Another interesting feature of Nonstop is its replayability. Once you reach floor 20, you’re encouraged to “open a rift”, which causes you to lose all your items and coins, but you can also use tokens you earn in boss fights to upgrade Chuck’s permanent abilities (like +100% coin gain), as well as earn one of microtransaction consumable items, an energy drink which causes Chuck to go berserk and absolutely fly through floors. While the game gives you one of these for free at the beginning, I never used it again, even though it did look really cool. Again, the game doesn’t force you into microtransactions, which really makes it easy to recommend on an app store flooded with subpar games.

Other features include doing daily missions to unlock items that can lead to pets (I earned a doge pet pretty early on, which is silly and awesome at the same time) as well as leaderboard integration, if you’re into that sort of thing. I should briefly mention the art style as well, which is a colourful cartoon style that definitely suits this game.


The colourful, cartoony nature of Nonstop

My one major gripe with this game is that although replayability exists in levelling up Chuck and attempting to go further each time, there’s no collectible system of any sort, which means it feels like you’re not achieving much. I just wish that I could collect some of the wacky items I come across, but I can see the difficulty in implementing such a system in a game like this. I do feel like some sort of cosmetic collectables would have strengthened this game.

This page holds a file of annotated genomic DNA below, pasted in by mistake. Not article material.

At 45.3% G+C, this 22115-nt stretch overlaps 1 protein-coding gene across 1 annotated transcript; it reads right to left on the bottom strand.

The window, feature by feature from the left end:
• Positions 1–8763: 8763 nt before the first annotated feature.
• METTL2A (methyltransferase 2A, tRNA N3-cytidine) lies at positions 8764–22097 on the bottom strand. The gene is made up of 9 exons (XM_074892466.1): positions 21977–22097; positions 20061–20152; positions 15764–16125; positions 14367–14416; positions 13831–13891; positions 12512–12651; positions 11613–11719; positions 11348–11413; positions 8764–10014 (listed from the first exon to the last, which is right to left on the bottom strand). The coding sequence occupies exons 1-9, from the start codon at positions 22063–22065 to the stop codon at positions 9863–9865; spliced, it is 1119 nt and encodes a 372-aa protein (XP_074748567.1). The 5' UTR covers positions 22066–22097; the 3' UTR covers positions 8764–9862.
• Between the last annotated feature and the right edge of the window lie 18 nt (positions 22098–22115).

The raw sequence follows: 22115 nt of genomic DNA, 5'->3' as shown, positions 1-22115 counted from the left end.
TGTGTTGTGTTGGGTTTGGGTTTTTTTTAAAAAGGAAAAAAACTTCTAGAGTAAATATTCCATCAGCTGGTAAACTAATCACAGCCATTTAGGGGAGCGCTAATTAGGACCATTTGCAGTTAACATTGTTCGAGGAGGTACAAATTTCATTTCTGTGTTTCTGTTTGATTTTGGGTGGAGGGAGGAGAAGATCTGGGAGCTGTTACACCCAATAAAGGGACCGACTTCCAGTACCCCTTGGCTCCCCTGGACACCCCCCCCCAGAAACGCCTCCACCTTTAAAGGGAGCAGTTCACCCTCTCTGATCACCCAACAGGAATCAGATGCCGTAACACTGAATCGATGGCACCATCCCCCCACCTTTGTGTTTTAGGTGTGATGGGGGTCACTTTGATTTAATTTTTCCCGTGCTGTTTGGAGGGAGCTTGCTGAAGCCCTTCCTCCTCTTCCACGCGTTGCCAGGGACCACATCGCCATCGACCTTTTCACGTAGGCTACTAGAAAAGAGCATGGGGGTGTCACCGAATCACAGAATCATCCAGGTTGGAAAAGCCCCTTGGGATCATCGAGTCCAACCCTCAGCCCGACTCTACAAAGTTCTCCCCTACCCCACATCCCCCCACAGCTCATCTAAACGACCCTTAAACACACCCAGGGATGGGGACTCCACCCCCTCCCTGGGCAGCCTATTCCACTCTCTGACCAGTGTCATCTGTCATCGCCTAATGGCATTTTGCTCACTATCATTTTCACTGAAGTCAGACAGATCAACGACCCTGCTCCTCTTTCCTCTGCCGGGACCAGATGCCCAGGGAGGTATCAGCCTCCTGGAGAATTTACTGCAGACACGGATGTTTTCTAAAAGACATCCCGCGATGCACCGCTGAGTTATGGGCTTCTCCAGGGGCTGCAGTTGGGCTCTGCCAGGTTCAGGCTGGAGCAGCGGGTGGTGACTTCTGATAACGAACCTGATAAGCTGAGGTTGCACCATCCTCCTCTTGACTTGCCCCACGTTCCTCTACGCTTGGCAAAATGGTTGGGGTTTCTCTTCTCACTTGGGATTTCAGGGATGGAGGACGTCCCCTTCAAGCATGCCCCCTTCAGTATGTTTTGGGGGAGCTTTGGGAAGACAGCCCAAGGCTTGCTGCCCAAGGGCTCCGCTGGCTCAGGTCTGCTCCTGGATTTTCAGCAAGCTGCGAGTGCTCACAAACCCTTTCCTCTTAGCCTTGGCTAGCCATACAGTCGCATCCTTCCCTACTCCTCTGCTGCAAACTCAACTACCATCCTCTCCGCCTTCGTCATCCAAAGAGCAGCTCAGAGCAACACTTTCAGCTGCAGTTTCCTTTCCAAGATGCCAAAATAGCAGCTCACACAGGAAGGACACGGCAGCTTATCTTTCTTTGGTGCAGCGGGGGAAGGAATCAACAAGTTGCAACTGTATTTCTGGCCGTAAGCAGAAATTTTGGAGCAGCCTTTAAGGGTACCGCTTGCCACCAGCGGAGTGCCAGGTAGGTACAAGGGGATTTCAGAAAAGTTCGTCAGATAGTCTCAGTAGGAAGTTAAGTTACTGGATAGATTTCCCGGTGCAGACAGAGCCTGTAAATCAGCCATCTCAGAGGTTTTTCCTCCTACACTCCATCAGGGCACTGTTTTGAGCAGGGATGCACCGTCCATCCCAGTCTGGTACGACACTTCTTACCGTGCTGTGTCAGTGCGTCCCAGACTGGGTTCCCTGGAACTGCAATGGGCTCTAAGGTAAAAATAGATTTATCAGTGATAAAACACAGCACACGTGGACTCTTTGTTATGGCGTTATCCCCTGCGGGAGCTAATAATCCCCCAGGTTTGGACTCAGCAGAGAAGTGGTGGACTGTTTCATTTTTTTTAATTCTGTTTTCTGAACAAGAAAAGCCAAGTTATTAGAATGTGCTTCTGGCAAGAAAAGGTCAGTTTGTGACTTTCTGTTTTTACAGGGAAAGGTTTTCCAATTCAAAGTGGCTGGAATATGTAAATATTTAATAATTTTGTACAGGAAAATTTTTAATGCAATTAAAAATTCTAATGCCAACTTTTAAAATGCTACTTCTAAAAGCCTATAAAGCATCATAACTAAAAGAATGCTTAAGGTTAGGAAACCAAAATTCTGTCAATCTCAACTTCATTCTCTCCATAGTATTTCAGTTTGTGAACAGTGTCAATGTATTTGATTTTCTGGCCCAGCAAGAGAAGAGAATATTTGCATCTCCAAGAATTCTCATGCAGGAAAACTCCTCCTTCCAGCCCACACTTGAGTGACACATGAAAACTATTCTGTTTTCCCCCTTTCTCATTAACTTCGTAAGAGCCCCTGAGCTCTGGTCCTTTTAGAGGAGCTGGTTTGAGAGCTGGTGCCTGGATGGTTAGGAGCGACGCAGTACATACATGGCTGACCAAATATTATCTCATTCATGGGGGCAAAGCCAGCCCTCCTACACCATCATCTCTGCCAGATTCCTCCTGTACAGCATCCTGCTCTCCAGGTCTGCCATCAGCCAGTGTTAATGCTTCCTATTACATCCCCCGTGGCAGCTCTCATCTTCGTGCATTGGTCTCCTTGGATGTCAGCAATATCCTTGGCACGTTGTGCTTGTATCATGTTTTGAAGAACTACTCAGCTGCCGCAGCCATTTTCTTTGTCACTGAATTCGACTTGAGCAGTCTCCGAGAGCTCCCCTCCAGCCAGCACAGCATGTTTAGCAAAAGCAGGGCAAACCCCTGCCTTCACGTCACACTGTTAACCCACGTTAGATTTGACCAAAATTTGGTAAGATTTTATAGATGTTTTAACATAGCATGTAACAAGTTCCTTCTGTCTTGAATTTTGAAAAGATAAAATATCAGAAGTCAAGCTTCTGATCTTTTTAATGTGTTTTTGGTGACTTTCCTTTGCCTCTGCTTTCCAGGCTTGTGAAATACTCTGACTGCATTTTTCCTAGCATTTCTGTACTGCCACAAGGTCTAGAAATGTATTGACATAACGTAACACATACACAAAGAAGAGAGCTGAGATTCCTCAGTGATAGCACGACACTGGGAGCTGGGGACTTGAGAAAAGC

A minor problem I have with this game is just that some of the special attacks don’t feel like much happens – it would have been nice to have a bit more of a screen-shake when Chuck slams the ground causing an earthquake, because at the moment the special attacks just feel a little unsatisfying to use. This is a very minor problem though.

Above all, I think I can summarise this game with an example of one time I was playing: my Chuck Norris was slamming enemies with his garden rake along with his shadows, and his pet doge was attacking goons off-screen. Nonstop Chuck Norris does so much right, on a platform where games get so much frequently wrong. It’s a fun, easy-to-play game, and it doesn’t force you to use microtransactions. What more can you ask for? I give it a 4.5/5 objectively and a 4/5 subjectively.

– Great gameplay
– Good replayability
– Hilariously self-aware
– Great game design


– Lack of cosmetic collectables weakens replayability
– Special moves sometime lack “oomph”.



Australia Day Post: Big Bash 2016 Review

Game: Big Bash 2016

Platforms: iOS, Android

Price: Free

Ah, Australia Day. The sound of snags sizzling on the barbie, splashes from pools, and of course, backyard cricket.